Furthermore, since metal plates are principally used for the aforementioned good conductor, their permanent deformations due to deflections are large, and, moreover, differences in properties such as coefiicient of expansion and modulus of elasticity occur because of differences in materials. Consequently, satisfactory vibration characteristics could not be obtained in the case of such vibrators. In addition, temperature rise due to soldering during the fabrication process gives rise to warping and like deformation in many instances, whereby it has been difficult to produce products of good quality by the prior art.

The present invention contemplates overcoming the above described difiiculties by providing a piezoelectric vibrator comprising lead titanate-zirconate having there- Within an intermediate chemically reduced layer, as described hereinbelow in detail with respect to preferred embodiments of the invention.

Referring to FIGS. 2 and 3 showing the fundamental construction of the piezoelectric vibrator according to the invention, the vibrator structure comprises lead titanatezirconate layers (hereinafter referred to as oxide layers) 22 and 23 and an intermediate layer 21 consisting of lead titanate-zirconate which has been chemically reduced. The arrows shown indicate polarization directions. In a modified form as shown in FIG. 3, the oxide layers at one end of the piezoelectric vibrator are removed to expose a part 21,, 0f the intermediate layer, thereby to facilitate attachment of lead wires in the case where the oxide layers 22 and 23 are to be connected in parallel.

The method of fabricating the piezoelectric vibrator of the present invention will now be described with respect to the following preferred example.

A piece of lead titanate-zirconate is fabricated into a thin sheet of 650-micron thickness, which is treated for minutes at 800 degrees C. in a stream of hydrogen gas to reduce the entire sheet. Next, the sheet is oxidized for 2 hours at 650 degrees C. in a stream of oxygen gas, whereupon oxidation progresses inwardly from the sheet surface, and an oxidized layer of ISO-micron depth is formed on the surface. Then the sheet is cut to the specified width and length. Thereafter, a voltage is applied across the intermediate layer 21 and the oxide layers 22 and 23 to effect polarization, whereupon the complete piezoelectric vibrator is obtained.

By a similar process, it is possible to produce piezoelectric vibrators for stereophonic, high-fidelity record players as shown in FIGS. 4 and 5. These vibrators comprise, respectively, reduced layers 41 and 51, oxidized layers 42 and 52, and electrodes 43, 44, 53, 54, and 55 secured onto the surfaces of respective oxidized layers. That is, these piezoelectric vibrators can be produced by subjecting reducible lead titanate-zirconate of the required sizes and shapes, of square bar shape in the case shown in FIG. 4 and of hollow cylindrical bar shape in the case shown in FIG. 5, to reduction and oxidation treatments similar to those described above, attaching electrodes symmetrically on respective surfaces of the oxidized layers, and carrying out polarization. In the case of a hollow cylindrical shape as illustrated in FIG. 5, its inner surface may be reduced to the required depth after the ceramic piezoelectric material has been formed into a cylinder.

In another embodiment of the invention as shown in FIG. 6, a lead titanate-zirconate in the form of a flat plate is subjected to reduction treatment, and then the entire surface layer thereof is oxidized. As a result, there are formed a reduced layer 61 and an oxidized layer 62. Then, there are provided an electrode 64 by adhering a thin metal film on the oxidized layer 62 and another electrode 63 by attaching a lead piece onto the reduced layer 61.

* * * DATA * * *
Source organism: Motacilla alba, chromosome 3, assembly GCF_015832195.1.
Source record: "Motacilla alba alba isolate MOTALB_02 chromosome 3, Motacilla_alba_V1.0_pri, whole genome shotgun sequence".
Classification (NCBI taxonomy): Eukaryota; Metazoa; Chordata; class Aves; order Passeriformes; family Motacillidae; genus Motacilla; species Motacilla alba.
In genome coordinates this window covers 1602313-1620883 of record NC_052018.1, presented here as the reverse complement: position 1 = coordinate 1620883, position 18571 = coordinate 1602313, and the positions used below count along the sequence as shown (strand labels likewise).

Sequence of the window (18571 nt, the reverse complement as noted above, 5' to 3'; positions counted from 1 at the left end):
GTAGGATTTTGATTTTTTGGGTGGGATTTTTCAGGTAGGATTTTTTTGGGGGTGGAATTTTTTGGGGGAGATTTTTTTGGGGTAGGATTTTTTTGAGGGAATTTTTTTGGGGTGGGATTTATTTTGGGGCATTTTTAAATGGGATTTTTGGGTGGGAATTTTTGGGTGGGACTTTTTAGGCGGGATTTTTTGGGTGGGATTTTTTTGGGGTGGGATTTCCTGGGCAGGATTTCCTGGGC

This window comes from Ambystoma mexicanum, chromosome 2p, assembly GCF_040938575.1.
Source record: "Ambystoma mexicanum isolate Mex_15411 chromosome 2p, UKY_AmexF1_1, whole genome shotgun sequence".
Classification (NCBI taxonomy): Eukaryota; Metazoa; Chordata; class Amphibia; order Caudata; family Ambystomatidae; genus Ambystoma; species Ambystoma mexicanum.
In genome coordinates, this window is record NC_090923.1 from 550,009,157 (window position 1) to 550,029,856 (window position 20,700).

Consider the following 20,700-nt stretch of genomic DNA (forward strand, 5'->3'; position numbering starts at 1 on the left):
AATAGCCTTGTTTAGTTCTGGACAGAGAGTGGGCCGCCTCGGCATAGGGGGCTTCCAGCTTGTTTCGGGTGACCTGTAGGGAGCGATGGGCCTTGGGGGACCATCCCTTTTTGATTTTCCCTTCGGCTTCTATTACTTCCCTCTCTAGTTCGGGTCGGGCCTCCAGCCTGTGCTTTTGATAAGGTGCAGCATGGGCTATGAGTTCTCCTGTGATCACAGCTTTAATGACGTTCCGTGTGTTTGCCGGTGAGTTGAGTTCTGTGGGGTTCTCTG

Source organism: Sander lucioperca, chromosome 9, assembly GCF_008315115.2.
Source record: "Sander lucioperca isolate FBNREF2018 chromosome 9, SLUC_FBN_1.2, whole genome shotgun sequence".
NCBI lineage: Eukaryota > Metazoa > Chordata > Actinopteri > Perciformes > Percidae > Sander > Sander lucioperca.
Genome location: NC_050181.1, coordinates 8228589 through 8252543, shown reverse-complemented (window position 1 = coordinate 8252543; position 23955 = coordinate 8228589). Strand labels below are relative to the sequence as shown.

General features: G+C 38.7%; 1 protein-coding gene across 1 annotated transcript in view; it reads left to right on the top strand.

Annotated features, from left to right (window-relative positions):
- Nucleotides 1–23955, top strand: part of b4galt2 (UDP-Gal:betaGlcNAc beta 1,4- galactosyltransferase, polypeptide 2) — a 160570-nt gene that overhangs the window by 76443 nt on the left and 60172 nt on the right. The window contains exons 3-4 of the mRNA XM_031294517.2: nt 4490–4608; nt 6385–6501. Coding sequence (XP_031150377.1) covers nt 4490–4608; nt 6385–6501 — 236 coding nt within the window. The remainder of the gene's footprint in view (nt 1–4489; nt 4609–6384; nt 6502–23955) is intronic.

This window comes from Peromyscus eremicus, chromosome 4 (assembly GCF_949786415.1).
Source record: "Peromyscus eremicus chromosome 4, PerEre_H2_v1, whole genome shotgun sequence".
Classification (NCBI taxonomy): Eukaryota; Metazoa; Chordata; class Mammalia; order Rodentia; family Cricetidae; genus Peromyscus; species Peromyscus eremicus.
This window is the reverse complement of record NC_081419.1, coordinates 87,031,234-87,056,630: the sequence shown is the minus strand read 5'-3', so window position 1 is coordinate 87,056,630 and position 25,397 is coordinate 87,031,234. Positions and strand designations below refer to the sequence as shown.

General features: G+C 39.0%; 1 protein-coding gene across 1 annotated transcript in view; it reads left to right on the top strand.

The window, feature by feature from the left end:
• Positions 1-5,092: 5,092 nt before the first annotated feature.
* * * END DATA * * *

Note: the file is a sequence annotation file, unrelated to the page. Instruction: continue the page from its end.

In a further embodiment of the invention as shown in FIG. 7, one surface of each of two piezoelectric elements is reduced, and then the reduced surfaces of the elements are bonded together. The vibrator so produced has oxidized layers 71 and 73, each consisting of a single layer of oxidized piezoelectric material, and reduced layers 72 and 74. Although it is necessary to bond the two reduced layers 72 and 74 in this case, there is almost no adverse effect on the characteristics because these two layers are bonded without intervening matter along the neutral plane of the entire structure, and it is possible to produce a piezoelectric vibrator of bimorph type.

The production of a vibrator of the above described construction is made possible since, by reducing lead titanate-zirconate, its resistance can be readily lowered, whereby a resistance of the order of 10- ohm/cm. can be obtained, and a thermo-electromotive force of 30 microvolt/ C. and a temperature coefficient of 10- or less can be obtained.

Furthermore, the present invention makes possible the prevention of deterioration of characteristics of the vibrator due to the heat treatment unavoidably accompanying soldering and affords simplification of the fabrication process. Moreover, oxidized layers of any desired thickness ranging from 320 microns to a number of angstroms can also be readily formed, particularly extremely thin 4 bimorph vibrators being easily produced by the method of this invention.

Another advantage of the invention is that, since the crystalline structure of lead titanate-zirconate undergoes almost no change with treatment, that is, in the oxidized layer and the reduced layer, properties such as the coefiicient of expansion and modulus of elasticity also undergo almost no change. Accordingly, the disadvantages due to differences in these properties which heretofore caused problems have been completely eliminated.